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Fuzzy Nation
John Scalzi
Tor, 304 pages

Fuzzy Nation
John Scalzi
John Scalzi was born in 1969. His first job out of college was as a film critic at the Fresno Bee newspaper in California. Since 1998, he has been a full-time freelance writer. As well, he is the Chief Entertainment Media Critic for Official US Playstation Magazine. He lives in the small rural town of Bradford, Ohio with his wife and daughter.

John Scalzi Website
ISFDB Bibliography
SF Site Review: The God Engines
SF Site Review: Your Hate Mail Will Be Graded
SF Site Review: The God Engines
SF Site Review: Metatropolis
SF Site Review: Agent to the Stars
SF Site Review: Your Hate Mail Will Be Graded
SF Site Review: The Android's Dream
SF Site Review: Old Man's War

Past Feature Reviews
A review by Trent Walters

In Fuzzy Nation, John Scalzi updated H. Beam Piper's Little Fuzzy. While this one lacks the thematic depth of The God Engines, it may well be more powerful in terms of drama, reminiscent of what Joss Whedon might pull off if he were to film Little Fuzzy.

Jack Holloway is a loveable rogue who trains his dog to blow up a cliff-side full of nesting birds in order to unveil a possible vein of sunstones -- a mood-ring kind of jewel that rivals the beauty and value of diamonds. However, an immediate call from Zarathustra Corporation tells Jack that his disregard for ecological impact has canceled his contract and kicked him off the planet.

Zarathustra starts singing a different tune as soon as it turns out Jack's hunch was correct. The sunstone find is the largest in the universe and can set the company up for decades of financial prosperity. The only things standing in the company's way are 1) Jack, now in a position to negotiate a better cut for himself and who somehow finds new ways to cut himself a larger percentage each time they meet, and 2) cuddly little Fuzzies, a native species whom Jack discovers combing through the food in his house. If they turn out to be sapient, Zarathustra could lose the entire planet.

Through a stroke of packaging genius, the Audible version of the novel includes H. Beam Piper's original. Comparing the two is quite intriguing. James Gunn has said that newer science fiction gets written better and better but is about less and less. While Scalzi's The God Engines disproves Gunn's dictum, Fuzzy Nation fulfills it. Both discuss what sentience is and what impact that might have on future corporate ventures, but this is almost the entire focus of Piper's while Scalzi's develops the main protagonist's complexity and chooses what would make the better story. While Jack Holloway's development is dramatic genius, what the Fuzzies do in the finale is less clear.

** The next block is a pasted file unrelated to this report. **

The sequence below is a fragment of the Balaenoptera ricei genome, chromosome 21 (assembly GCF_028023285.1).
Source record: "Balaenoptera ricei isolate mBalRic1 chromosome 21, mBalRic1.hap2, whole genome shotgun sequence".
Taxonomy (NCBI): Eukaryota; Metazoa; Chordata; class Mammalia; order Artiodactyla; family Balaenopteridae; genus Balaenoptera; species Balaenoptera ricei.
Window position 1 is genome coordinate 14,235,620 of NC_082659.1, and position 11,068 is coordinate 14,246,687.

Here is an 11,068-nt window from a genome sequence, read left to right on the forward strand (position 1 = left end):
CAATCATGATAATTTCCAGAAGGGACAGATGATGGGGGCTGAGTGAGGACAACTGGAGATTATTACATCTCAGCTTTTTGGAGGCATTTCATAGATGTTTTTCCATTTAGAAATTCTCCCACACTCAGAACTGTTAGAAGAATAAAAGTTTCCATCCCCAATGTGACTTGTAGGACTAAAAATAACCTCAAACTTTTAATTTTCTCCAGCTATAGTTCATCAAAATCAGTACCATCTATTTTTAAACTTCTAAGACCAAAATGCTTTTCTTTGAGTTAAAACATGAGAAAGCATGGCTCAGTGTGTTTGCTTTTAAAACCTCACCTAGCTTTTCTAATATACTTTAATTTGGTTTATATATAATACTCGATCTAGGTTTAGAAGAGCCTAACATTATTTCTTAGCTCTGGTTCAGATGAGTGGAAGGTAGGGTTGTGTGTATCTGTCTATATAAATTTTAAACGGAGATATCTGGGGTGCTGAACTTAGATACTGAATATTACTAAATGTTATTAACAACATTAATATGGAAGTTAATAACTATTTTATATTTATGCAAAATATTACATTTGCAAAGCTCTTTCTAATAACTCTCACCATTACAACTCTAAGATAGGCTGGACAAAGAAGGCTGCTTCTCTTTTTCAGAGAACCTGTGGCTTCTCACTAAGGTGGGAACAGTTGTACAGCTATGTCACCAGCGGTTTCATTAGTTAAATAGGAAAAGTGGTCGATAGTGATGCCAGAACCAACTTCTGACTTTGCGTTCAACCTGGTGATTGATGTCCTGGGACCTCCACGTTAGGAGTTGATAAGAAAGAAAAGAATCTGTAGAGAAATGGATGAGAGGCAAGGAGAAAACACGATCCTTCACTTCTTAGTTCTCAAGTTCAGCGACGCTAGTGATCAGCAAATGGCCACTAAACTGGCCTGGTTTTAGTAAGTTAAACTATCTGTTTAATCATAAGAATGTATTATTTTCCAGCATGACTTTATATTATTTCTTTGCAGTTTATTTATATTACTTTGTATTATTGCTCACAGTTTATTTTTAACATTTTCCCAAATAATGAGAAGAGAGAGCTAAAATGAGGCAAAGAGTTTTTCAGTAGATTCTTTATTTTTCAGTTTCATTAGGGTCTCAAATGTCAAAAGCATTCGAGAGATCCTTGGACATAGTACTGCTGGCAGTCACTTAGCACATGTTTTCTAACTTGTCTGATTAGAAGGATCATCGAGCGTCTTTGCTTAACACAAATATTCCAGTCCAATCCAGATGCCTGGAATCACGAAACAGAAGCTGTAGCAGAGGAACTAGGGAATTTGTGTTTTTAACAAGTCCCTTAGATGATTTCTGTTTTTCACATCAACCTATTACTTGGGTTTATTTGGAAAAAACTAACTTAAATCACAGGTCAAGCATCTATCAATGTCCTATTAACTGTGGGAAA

spoiler alert

After discovering an earlier explorer's technological device for learning language, a Fuzzy discovers the device. What follows could happen but feels improbable without previous exposure to technology and foreign language. Moreover, although the revelation in the courtroom is dramatic and powerful, a clear-cut case isn't quite as philosophically stimulating as defining what and where the borders of sentience are, which is more of Piper's focus (although he also strives for drama in creating chase scenes).

My reader conscience plagues me for overemphasizing the intellect over drama because this novel is dramatically well worth not just reading but rereading. Scalzi's work has converted another fan, who will have to hunt down everything he's written. My puny bank account, which gets sand kicked in its face by book prices, loathes him.

Copyright © 2012 Trent Walters

Trent Walters teaches science; lives in Honduras; edited poetry at Abyss & Apex; blogs science, SF, education, and literature, etc. at APB; co-instigated Mundane SF (with Geoff Ryman and Julian Todd) culminating in an issue for Interzone; studied SF writing with dozens of major writers and and editors in the field; and has published works in Daily Cabal, Electric Velocipede, Fantasy, Hadley Rille anthologies, LCRW, among others.

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